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Lessig on Digital Barbarism

Lawrence Lessig has posted a review of David Halperin's recent book, Digital Barbarism.

Halperin, who authored the (in)famous New York Times article calling for perpetual copyright, has now compiled his ideas into a book. Lessig offers a much-needed critique, including citing misconceptions about Creative Commons (Halperin conflates it not only with "freeware" with software... more

 
The Art Happens Here: The Full Exhibition Review
1
Paddy Johnson · New York (United States) · Jun 17th, 2007 5:32 pm · 18 votes · 1 comment
 
The Art Happen Here, Installation shot at the opening reception, Joy Garnett, 2007, CC BY 2.0 (http://creativecommons.org/licenses/by/2.0/)
The Art Happen Here, Installation shot at the opening reception, by Joy Garnett, 2007
Images
MTAA, On Kawara Update, 2007
CC BY 2.0
Ana Husman, Make Yourself at Home and Welcome!!!, 2007
CC BY 2.0
Joy Garnett, Molotov, (detail) 2007, wall mural
CC BY 2.0
Kathryn Smith, How I discovered facebook (L), The most friends on myspace (R)
CC BY 2.0
Jaka Zeleznikar, Changer, 2007, Installation shot
CC BY 2.0
Nathaniel Stern, Sentimental Construction 1, 2007, Installation shot
CC BY 2.0
iCommoners and the artists in residence had the good fortune of sharing the street outside the gallery with every drunk teenager in the city last night. I suppose I should feel sorry for the six or seven boys I saw through the course of the evening hunched over a sink in a bathroom, but seeing as how I recognized a lot of these guys as the cat callers who had annoyed me earlier that day, my sympathy isn’t what it might be otherwise.

The exhibition itself looks good over all. Not much larger than a mid to large sized bedroom, the gallery presents a real challenge to work with, so it has to be said the artists did an excellent job of creating a space that didn’t immediately evoke feelings of claustrophobia. Supporting this statement, Dubrovnik’s gallery goers were by far the most eager to engage in participate in the work than any other I have seen this year, (barring perhaps the art rock concert by the Final Run-Ins at Taxter and Spengemann gallery in New York two weeks ago), a crowd behavior that simply would not occur if the gallery was installed poorly.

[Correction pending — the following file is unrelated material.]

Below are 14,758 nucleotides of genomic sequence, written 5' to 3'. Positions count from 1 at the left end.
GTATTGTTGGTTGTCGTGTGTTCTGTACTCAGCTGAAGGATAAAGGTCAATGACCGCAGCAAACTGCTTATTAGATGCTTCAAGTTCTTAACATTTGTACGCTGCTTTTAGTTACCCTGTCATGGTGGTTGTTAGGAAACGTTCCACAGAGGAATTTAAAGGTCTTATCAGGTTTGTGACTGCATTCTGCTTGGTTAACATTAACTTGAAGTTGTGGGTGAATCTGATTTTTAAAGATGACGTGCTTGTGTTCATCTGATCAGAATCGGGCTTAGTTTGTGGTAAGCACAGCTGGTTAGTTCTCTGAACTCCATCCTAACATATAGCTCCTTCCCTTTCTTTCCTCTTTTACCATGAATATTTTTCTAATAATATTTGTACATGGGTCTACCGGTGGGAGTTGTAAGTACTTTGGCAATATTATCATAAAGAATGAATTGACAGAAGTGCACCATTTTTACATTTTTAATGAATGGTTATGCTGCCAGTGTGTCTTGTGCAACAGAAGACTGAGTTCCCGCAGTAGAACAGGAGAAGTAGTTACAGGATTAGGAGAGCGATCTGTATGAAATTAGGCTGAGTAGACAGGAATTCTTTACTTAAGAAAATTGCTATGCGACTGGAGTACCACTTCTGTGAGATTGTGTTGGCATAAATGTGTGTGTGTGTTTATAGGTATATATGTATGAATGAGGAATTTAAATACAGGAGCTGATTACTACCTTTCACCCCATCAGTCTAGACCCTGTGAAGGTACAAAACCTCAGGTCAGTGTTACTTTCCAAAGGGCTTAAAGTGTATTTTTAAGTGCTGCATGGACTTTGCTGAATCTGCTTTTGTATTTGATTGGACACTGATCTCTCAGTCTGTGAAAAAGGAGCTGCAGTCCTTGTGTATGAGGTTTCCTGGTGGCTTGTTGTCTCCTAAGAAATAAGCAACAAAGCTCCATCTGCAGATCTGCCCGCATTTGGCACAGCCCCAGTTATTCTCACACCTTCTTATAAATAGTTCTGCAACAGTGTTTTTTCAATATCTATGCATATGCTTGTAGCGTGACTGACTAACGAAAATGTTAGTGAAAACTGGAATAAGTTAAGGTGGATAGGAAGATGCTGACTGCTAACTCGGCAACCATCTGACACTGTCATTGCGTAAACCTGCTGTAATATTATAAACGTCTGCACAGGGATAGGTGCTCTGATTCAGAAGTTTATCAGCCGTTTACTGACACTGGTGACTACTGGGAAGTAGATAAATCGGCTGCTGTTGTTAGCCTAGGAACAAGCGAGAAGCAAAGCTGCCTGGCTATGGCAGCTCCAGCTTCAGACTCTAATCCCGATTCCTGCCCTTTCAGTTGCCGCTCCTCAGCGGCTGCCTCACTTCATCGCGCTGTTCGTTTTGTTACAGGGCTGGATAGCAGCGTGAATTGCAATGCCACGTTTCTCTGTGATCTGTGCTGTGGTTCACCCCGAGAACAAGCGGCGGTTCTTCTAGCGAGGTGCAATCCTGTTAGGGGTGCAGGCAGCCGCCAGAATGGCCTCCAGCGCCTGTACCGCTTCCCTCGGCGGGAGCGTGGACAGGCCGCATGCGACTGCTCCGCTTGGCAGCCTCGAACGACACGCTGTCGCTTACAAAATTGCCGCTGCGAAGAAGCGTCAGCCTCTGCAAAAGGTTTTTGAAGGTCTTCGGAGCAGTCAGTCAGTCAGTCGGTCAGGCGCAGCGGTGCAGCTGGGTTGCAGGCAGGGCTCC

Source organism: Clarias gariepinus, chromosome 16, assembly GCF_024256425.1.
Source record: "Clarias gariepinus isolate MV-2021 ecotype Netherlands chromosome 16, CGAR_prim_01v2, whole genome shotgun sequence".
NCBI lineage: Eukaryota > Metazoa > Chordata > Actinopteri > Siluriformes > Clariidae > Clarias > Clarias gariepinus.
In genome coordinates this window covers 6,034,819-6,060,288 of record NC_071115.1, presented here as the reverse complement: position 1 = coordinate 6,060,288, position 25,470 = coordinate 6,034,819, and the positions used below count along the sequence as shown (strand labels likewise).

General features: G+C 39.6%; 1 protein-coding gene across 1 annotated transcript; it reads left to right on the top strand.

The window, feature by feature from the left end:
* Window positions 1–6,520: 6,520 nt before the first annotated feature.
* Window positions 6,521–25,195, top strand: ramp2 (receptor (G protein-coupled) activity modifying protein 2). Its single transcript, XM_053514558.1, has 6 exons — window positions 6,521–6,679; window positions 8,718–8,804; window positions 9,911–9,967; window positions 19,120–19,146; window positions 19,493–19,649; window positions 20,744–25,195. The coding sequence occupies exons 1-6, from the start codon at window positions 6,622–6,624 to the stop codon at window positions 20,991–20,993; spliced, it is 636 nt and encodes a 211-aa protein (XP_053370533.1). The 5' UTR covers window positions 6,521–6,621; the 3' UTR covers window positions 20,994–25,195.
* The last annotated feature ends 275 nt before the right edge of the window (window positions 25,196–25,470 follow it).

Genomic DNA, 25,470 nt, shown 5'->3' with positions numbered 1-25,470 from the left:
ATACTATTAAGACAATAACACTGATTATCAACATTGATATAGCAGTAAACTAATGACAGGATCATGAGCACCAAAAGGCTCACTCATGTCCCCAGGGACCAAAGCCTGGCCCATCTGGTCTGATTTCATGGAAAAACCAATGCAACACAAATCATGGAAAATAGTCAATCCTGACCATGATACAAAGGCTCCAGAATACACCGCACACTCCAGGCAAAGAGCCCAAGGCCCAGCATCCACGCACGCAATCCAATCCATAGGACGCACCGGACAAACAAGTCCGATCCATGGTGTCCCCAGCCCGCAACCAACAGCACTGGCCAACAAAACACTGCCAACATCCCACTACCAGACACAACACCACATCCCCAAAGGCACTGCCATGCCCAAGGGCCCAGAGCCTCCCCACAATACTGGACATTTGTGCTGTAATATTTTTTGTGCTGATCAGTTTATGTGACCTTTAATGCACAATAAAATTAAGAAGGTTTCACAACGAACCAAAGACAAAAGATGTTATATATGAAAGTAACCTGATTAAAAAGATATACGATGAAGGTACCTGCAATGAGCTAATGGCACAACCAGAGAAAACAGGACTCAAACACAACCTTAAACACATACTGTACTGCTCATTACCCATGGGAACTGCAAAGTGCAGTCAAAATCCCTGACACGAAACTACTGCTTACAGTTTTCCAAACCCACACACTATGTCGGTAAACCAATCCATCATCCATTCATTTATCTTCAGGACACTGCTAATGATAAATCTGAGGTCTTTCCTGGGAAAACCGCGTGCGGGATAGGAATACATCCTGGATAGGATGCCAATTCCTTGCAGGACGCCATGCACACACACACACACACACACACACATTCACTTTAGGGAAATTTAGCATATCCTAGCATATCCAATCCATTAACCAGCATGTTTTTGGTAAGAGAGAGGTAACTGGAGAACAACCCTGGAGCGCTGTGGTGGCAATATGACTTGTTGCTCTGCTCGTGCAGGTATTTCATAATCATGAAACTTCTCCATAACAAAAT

Individual works are of varied success, largely reflecting the portability of the artist’s practice. In that respect probably the most successful work in the show, came from the New York art collective MTAA whose net art piece On Kawara Update displayed beautifully on an “antique” computer screen dating to (I’m guessing) the early 90’s. Unlike some many art titles that leave viewers befuddled, this work tells you exactly what the piece does. Drawing upon the canonical On Kawara’s “Today Series”, an ongoing project whereby the artist creates Spartan black canvases with only the date, and a separate collection of news clippings from the day, MTAA’s update recreates that same canvas for the web as a splash page displaying only the date which is also a link to a program that pulls news stories from that day with Creative Commons licenses [editors note: apparently most newsfeeds are CC licensed so MTAA decided it wasn’t worth the effort to make a specific filter]. Now, to be honest, I’ve always had problems buying into the original series MTAA draw inspiration from, namely because the artist spent a life time doing the project without apparently getting bored of it. For me, this piece immeasurably improves the latter not only because the filter [if it existed] adds a layer of specificity to the work, but by automating the repetitive aspect of the work, thereby eliminating criticisms lodged against artists who remake the same piece through out their lifetime.

Working with the familiar, shows up in other strong works in the show. For example, Ana Husman’s, Make Yourself at Home and Welcome!!! , a free travel guide for tourists, informs icommoners about local customs, and warns of common missteps that might identify you as an annoying visitor. “Avoid walking in the small gutter along the Stradun”, Husman tells us, “Otherwise they say you will never get married!” Knowledge I wish I had known prior to arriving also shows up in the book. “Citizens of Dubrovnik rarely know the names of streets.” The artist doesn’t add cab drivers to this observation, but anyone who took a cab from the Dubrovnik airport can. Probably my favorite part of this book comes from Marcell Mars introduction, who bemoans the inherent lack of “retellability” of the sublime in art. In a community that seeks and trumpets the sublime over almost any other attribute in work, I find it refreshing that someone has taken the time to point out the value of art with mime like qualities. Nobody will argue that the discipline needs to communicate, but the idea that art that renders the viewer speechless is somehow inherently better seems awfully narrow to me.